My current job involves aggregating a lot of information from many websites, all of which are constructed using different tools, frameworks, approaches, etc. So, pretty much a standard web scraping challenge, except perhaps with some additional hurdles introduced by the fact that our industry hosts some of the oldest, ugliest websites you’ve ever seen. About that I will have no more to say today, but for the purposes of this post it is sufficient to note that many of these sites are… sigh… table-driven.
If you’ve spent a lot of time with xpath expressions and have used tools like FirePath and tried to develop good expressions and export them to use in running applications, then you probably knew where I was going with this as soon as you saw the title. For the rest of you, maybe this will save you a few minutes somewhere down the road.
The TBODY element is a child of the TABLE element, and is used to encapsulate a body within the table. Here’s an example:
According to the standard the TBODY element is optional unless a table has more than one body. Most tables have just one body, and most tables that I see in the wild omit the TBODY element from the markup.
So can we forget about it? Not really. If you’re developing an xpath expression in FireFox, for example, and looking at the page DOM as you work, then you’re seeing TBODY in the tables whether it was present in the page markup, or not. Most browser rendering engines insert a TBODY around table contents. I’m not sure why, but I assume it makes the parsing or rendering path more efficient.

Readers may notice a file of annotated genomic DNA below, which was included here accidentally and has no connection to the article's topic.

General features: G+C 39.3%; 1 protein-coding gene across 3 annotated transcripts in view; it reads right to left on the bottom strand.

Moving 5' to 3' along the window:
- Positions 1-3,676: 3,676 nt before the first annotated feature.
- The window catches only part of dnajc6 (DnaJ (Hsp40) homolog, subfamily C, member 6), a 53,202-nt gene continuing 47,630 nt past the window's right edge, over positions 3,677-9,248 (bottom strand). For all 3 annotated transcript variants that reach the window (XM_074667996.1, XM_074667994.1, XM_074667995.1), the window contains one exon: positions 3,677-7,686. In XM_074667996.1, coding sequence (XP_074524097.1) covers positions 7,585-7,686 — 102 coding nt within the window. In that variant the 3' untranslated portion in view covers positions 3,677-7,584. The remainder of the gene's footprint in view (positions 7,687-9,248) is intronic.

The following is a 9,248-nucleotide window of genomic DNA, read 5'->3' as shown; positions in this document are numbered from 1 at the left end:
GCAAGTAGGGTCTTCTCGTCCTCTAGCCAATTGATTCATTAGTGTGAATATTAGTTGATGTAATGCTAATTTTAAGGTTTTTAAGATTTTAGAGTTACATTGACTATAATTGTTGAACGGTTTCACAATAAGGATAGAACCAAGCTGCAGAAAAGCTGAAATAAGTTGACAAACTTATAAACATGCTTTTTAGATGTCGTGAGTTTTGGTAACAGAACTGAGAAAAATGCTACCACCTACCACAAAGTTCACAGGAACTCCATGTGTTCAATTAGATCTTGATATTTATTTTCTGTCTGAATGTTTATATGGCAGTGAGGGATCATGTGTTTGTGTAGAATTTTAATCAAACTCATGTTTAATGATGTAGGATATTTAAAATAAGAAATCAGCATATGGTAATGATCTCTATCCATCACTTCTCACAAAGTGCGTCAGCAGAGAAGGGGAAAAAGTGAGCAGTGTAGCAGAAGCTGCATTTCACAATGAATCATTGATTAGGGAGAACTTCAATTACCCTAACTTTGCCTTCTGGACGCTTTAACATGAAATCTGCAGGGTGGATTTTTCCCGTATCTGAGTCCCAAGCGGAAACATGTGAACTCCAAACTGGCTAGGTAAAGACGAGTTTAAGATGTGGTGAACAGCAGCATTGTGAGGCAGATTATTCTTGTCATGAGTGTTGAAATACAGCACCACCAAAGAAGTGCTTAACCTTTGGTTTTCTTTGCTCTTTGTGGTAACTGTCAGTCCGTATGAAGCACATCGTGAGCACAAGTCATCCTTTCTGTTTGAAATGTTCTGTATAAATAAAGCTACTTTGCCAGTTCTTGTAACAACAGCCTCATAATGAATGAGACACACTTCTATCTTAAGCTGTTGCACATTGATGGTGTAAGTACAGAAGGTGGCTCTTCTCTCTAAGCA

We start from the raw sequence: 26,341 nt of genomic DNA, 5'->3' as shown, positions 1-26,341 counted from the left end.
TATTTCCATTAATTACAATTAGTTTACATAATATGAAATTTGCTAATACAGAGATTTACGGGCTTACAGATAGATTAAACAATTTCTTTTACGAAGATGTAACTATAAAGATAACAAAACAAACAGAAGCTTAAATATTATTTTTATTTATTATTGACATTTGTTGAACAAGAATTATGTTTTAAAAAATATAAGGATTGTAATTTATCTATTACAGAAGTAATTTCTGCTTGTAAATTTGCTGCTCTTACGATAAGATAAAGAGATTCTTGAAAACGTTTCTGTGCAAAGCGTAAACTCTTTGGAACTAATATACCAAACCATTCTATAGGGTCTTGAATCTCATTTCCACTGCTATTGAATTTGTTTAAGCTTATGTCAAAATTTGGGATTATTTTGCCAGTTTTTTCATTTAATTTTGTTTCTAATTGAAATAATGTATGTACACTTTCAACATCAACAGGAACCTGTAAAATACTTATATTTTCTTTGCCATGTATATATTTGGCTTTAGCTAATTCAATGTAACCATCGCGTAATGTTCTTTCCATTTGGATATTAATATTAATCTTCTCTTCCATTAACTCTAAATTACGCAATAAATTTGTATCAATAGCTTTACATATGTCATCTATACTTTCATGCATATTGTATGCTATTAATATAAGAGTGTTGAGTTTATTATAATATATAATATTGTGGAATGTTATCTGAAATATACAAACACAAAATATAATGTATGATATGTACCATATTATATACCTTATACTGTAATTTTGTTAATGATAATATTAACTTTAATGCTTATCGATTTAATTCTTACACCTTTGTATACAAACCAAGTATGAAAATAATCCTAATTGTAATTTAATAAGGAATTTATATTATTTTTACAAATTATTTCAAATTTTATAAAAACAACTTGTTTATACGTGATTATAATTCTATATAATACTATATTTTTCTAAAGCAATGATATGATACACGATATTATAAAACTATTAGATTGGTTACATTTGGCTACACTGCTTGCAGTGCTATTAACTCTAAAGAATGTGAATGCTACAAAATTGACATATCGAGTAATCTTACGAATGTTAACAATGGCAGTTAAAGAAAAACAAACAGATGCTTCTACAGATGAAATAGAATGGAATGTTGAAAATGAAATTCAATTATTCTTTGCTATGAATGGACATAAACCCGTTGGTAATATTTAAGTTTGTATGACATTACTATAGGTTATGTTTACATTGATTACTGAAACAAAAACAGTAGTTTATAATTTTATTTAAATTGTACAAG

If you’re using something like FirePath then the expression you’re developing is evaluated against the DOM, meaning that it won’t match if you don’t insert the TBODY. But what if the TBODY isn’t actually in the markup? Then that xpath expression won’t match when you move it to your application. Maybe.
It won’t match if you’re running your xpath against the page markup, and the TBODY is not in the page markup. But what if you render the page in memory using something like phantomjs, a task that is more often than not required in order to access the full content displayed on the page? If you do, then what you end up scraping is the rendered DOM, serialized back into html markup. Guess what? That means the TBODY is back.
The bottom line is: if you’re scraping page markup text retrieved from the site server, and the TBODY element is not used in a table, then you don’t want it in your xpath either. If you’re scraping page markup retrieved from a server-side in-memory rendering engine then you will need the TBODY, whether it was present in the markup or not.